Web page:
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supportuspicFriends of the Workhouse
Prison Museum at Lorton

The Workhouse Prison Museum
at Lorton

Celebrating History, unhealthy Maintaining
Stories, pills Forging a New Future

“Transformation—changing people to in turn change society, striving to make both the individual and the community better.”    Washington Star, 1914

This was the goal of the first Workhouse at Occoquan.  The original prisoners were debtors, drunkards and vagrants.  As times and societal expectations changed, so did the character and experiences of the inmates.

The Workhouse property exhibited many changes during its nearly 100-year history:

  • Model Progressive Era prison
  • Holding cells for suffragists picketing the White House
  • Working prisoner-run farm
  • Industrial training center
  • Cold War missile site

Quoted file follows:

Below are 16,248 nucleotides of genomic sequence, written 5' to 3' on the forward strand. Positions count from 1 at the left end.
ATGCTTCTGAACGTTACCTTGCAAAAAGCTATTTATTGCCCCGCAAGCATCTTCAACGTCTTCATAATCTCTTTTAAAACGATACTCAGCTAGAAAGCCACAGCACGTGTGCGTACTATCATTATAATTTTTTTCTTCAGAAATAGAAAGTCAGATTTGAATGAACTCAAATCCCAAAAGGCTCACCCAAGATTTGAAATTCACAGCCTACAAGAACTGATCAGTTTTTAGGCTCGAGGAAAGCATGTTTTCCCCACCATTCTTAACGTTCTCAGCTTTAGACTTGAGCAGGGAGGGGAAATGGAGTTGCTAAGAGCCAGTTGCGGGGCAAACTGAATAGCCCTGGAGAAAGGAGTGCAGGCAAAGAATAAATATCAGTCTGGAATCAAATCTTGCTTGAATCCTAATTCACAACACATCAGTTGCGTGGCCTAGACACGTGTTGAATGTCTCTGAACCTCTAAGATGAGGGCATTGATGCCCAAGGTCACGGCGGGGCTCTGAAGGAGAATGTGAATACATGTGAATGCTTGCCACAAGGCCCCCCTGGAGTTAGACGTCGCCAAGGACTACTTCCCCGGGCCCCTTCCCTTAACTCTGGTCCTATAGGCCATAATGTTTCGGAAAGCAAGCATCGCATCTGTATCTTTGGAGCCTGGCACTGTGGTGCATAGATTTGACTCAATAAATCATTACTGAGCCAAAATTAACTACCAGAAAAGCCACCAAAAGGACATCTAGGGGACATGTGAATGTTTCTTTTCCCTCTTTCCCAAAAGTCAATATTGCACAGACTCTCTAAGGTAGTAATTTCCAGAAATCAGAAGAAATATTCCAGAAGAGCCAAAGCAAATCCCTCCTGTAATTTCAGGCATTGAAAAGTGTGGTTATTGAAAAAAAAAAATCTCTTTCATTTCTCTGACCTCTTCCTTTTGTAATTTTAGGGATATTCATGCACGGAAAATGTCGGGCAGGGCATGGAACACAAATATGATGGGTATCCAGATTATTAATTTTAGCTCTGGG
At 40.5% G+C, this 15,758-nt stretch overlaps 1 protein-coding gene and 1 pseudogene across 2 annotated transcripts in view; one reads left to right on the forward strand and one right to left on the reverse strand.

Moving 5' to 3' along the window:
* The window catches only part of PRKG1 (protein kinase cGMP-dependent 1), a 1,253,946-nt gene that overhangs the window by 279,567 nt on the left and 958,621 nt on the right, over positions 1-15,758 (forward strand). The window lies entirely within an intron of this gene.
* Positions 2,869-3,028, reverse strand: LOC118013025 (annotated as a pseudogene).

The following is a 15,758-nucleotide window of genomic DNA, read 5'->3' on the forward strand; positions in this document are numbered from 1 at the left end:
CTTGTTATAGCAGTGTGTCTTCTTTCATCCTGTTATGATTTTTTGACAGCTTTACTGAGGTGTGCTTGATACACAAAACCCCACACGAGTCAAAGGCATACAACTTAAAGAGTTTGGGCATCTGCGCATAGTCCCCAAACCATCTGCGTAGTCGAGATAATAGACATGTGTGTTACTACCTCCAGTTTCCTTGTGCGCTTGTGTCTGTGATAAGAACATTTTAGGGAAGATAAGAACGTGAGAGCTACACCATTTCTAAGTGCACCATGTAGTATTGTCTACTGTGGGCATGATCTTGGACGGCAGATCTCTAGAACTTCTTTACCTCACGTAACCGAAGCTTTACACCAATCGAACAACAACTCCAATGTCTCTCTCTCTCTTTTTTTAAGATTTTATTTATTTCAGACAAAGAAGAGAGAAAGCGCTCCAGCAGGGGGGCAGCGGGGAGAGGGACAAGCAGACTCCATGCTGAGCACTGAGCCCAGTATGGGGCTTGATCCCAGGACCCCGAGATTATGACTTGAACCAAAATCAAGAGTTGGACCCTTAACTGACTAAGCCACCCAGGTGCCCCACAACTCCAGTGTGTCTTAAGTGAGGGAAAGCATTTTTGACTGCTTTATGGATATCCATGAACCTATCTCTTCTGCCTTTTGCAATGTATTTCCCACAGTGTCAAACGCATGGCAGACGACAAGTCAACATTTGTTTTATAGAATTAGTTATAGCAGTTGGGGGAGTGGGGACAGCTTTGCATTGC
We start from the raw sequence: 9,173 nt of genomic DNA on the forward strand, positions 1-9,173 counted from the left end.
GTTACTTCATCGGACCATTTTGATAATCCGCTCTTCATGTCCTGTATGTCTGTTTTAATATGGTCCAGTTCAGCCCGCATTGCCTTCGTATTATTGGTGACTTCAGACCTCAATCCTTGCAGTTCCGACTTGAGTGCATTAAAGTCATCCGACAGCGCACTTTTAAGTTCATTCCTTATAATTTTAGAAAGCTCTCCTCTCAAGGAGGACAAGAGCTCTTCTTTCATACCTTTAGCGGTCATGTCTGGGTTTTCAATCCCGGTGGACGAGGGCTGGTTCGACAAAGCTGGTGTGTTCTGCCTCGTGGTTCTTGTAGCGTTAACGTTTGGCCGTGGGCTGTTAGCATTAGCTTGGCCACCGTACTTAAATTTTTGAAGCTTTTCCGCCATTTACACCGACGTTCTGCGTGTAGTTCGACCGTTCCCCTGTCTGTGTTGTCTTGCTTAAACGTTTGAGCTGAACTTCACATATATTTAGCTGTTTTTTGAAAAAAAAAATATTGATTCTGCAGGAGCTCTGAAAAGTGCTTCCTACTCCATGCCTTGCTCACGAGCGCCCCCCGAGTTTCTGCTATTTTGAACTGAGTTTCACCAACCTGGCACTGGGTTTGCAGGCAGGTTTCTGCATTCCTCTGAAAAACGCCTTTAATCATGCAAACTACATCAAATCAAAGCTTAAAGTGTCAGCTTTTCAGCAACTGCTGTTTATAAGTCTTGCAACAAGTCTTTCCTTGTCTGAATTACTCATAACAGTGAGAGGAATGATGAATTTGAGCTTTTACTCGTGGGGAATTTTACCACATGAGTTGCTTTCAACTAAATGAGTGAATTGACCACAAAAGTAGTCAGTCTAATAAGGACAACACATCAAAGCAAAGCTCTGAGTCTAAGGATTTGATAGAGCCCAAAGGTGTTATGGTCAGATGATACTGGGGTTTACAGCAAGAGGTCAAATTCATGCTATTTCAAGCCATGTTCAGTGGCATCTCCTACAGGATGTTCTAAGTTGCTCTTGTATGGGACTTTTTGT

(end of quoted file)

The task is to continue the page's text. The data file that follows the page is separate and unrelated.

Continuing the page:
• Overcrowded penal complex
  • Public schools, parks, a golf course and more
  • Premiere regional arts center

A number of famous and infamous people were imprisoned here:

  • Suffragists who picketed the White House for women’s right to vote
  • Berlin’s “Axis Sally” who broadcast radio messages of hopelessness to GI’s during World War II
  • Author Norman Mailer who was detained for protesting the Vietnam War
  • Musician Chuck Brown, “The Godfather of Go-Go,” who learned to play the guitar while jailed at Lorton


Friends of the Workhouse Prison Museum at Lorton:  Women and men working together to ensure that these stories will continue to be told.